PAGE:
First Women to Solo the Atlantic Ocean
Amelia Mary Earhart Putnam’s career as a world-famous flier spanned only a few years. She achieved instant acclaim as the first woman to fly the Atlantic in 1928: she disappeared while on the last leg of a round-the-world flight in 1937. Still her fame has endured in a remarkable fashion for more than sixty years, assuring her a permanent place in history. Books, magazine articles, films, televised biographies, symposia, memorials, schools and other public buildings named in her honor ~ all testify to the lasting impression that she made as one who truly embodied the spirit of adventure and the desire to advance human knowledge.
In the words of her sister, Muriel Earhart Morrissey, “Amelia was a person who wanted things accomplished. She was interested in so many things — flying, horses, poetry, sports, reading — almost everything. . . She was filled with curiosity and a sense of adventure. . .”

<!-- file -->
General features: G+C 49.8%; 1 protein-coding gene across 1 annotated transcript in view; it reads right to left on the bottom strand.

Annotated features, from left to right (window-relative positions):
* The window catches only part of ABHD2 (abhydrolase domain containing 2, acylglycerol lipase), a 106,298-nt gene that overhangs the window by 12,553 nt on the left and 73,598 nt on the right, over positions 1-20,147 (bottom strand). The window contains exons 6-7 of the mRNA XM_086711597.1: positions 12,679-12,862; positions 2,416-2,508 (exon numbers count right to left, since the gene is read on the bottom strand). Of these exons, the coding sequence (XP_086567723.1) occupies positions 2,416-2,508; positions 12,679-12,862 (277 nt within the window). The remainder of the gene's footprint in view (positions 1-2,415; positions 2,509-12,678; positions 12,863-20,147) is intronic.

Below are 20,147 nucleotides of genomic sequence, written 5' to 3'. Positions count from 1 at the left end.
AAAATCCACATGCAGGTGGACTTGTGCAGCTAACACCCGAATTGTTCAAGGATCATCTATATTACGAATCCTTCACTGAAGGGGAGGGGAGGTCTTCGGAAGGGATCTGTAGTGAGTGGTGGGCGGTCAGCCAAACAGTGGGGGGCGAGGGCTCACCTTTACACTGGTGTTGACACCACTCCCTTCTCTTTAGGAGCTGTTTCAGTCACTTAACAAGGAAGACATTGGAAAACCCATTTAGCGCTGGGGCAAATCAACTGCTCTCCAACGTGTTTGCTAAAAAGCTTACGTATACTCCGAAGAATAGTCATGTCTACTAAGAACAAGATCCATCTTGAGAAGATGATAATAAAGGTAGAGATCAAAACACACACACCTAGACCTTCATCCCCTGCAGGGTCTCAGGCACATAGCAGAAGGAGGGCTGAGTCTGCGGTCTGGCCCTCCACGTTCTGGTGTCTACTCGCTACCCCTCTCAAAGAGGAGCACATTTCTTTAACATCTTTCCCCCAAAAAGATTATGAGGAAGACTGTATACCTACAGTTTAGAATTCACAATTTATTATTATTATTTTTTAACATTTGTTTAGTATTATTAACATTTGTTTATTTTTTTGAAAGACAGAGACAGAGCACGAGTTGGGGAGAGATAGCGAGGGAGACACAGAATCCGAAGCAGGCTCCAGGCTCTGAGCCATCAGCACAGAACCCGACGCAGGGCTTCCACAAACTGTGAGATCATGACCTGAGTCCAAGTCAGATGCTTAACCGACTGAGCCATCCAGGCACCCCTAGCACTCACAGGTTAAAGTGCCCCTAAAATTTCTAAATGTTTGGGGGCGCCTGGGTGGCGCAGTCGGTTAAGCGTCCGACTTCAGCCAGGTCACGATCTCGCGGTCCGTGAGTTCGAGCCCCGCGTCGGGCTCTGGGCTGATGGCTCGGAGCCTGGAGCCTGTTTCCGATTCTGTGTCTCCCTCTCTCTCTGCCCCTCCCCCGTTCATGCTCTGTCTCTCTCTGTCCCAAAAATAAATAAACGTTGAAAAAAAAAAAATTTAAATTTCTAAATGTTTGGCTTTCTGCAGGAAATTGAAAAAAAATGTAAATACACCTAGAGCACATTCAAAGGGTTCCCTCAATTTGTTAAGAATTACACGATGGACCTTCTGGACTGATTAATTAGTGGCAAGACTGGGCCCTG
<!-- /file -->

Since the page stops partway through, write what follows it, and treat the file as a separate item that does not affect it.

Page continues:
Amelia received her first aviation instruction from another woman, Neta Snook Southern, on January 2, 1921. She worked hard earning money to purchase her first airplane, a Kinner Airster on her 24th birthday.
In 1928, Amelia received a great deal of attention as the first woman to fly the Atlantic. She didn’t feel she deserved this honor because she never actually flew the plane. On May 20-21, 1932, Amelia flew solo across the Atlantic. Three years later she took pride in becoming the first person, man or woman, to fly from Hawaii to the mainland. Amelia’s numerous records speak for themselves.
Amelia Earhart displayed some very important values, many of which we see in exceptional role models today. Among these were loyalty, sincerity, moral character, honesty, and ethics. She was always for helping the underdog. She was also persistent and never gave up on a goal.
More than a half-century after Amelia Earhart’s final flight, people are still trying to explain the mystery. Read about Amelia’s preparation, flight and the circumstances surrounding her 1937 disappearance, in the book, Amelia, My Courageous Sister, by Muriel Earhart Morrissey and aviation historian, Carol L. Osborne, or visit web site www.womeninaviation.com to read selected excerpts.